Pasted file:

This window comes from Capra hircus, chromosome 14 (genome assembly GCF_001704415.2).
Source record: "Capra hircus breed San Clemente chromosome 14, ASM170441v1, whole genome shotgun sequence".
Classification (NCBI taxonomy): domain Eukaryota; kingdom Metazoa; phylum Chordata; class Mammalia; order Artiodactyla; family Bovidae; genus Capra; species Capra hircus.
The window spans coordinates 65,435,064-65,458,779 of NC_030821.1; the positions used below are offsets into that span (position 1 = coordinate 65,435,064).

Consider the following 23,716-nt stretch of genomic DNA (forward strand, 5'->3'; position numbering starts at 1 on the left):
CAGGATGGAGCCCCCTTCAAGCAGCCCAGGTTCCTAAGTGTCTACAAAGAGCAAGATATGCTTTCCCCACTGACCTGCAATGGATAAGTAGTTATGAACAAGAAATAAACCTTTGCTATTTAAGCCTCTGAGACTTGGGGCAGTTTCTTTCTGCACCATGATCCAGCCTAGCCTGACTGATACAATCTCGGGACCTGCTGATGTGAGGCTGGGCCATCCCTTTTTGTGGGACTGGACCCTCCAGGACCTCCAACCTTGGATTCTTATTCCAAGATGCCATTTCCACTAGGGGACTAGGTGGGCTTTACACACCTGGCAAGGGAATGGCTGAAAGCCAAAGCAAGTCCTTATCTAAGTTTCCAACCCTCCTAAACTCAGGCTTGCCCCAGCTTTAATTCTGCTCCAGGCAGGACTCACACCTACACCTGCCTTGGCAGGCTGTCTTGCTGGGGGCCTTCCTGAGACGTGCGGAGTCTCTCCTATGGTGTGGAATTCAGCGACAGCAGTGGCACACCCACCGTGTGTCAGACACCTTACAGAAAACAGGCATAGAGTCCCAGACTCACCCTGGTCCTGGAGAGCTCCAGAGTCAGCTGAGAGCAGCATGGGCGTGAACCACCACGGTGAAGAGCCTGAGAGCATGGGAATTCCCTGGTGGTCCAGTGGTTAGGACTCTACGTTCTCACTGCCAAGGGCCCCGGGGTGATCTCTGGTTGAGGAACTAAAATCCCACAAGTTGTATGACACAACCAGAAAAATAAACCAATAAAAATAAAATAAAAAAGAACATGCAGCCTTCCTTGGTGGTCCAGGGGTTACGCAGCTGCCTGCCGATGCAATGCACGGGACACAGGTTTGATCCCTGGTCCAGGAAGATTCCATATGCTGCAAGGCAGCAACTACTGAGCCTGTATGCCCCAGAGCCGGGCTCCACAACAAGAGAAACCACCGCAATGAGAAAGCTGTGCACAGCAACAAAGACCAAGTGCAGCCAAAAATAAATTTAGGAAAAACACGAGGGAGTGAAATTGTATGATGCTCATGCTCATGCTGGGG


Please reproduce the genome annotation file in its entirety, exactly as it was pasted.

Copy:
This window comes from Capra hircus, chromosome 14 (genome assembly GCF_001704415.2).
Source record: "Capra hircus breed San Clemente chromosome 14, ASM170441v1, whole genome shotgun sequence".
Classification (NCBI taxonomy): domain Eukaryota; kingdom Metazoa; phylum Chordata; class Mammalia; order Artiodactyla; family Bovidae; genus Capra; species Capra hircus.
The window spans coordinates 65,435,064-65,458,779 of NC_030821.1; the positions used below are offsets into that span (position 1 = coordinate 65,435,064).

Consider the following 23,716-nt stretch of genomic DNA (forward strand, 5'->3'; position numbering starts at 1 on the left):
CAGGATGGAGCCCCCTTCAAGCAGCCCAGGTTCCTAAGTGTCTACAAAGAGCAAGATATGCTTTCCCCACTGACCTGCAATGGATAAGTAGTTATGAACAAGAAATAAACCTTTGCTATTTAAGCCTCTGAGACTTGGGGCAGTTTCTTTCTGCACCATGATCCAGCCTAGCCTGACTGATACAATCTCGGGACCTGCTGATGTGAGGCTGGGCCATCCCTTTTTGTGGGACTGGACCCTCCAGGACCTCCAACCTTGGATTCTTATTCCAAGATGCCATTTCCACTAGGGGACTAGGTGGGCTTTACACACCTGGCAAGGGAATGGCTGAAAGCCAAAGCAAGTCCTTATCTAAGTTTCCAACCCTCCTAAACTCAGGCTTGCCCCAGCTTTAATTCTGCTCCAGGCAGGACTCACACCTACACCTGCCTTGGCAGGCTGTCTTGCTGGGGGCCTTCCTGAGACGTGCGGAGTCTCTCCTATGGTGTGGAATTCAGCGACAGCAGTGGCACACCCACCGTGTGTCAGACACCTTACAGAAAACAGGCATAGAGTCCCAGACTCACCCTGGTCCTGGAGAGCTCCAGAGTCAGCTGAGAGCAGCATGGGCGTGAACCACCACGGTGAAGAGCCTGAGAGCATGGGAATTCCCTGGTGGTCCAGTGGTTAGGACTCTACGTTCTCACTGCCAAGGGCCCCGGGGTGATCTCTGGTTGAGGAACTAAAATCCCACAAGTTGTATGACACAACCAGAAAAATAAACCAATAAAAATAAAATAAAAAAGAACATGCAGCCTTCCTTGGTGGTCCAGGGGTTACGCAGCTGCCTGCCGATGCAATGCACGGGACACAGGTTTGATCCCTGGTCCAGGAAGATTCCATATGCTGCAAGGCAGCAACTACTGAGCCTGTATGCCCCAGAGCCGGGCTCCACAACAAGAGAAACCACCGCAATGAGAAAGCTGTGCACAGCAACAAAGACCAAGTGCAGCCAAAAATAAATTTAGGAAAAACACGAGGGAGTGAAATTGTATGATGCTCATGCTCATGCTGGGG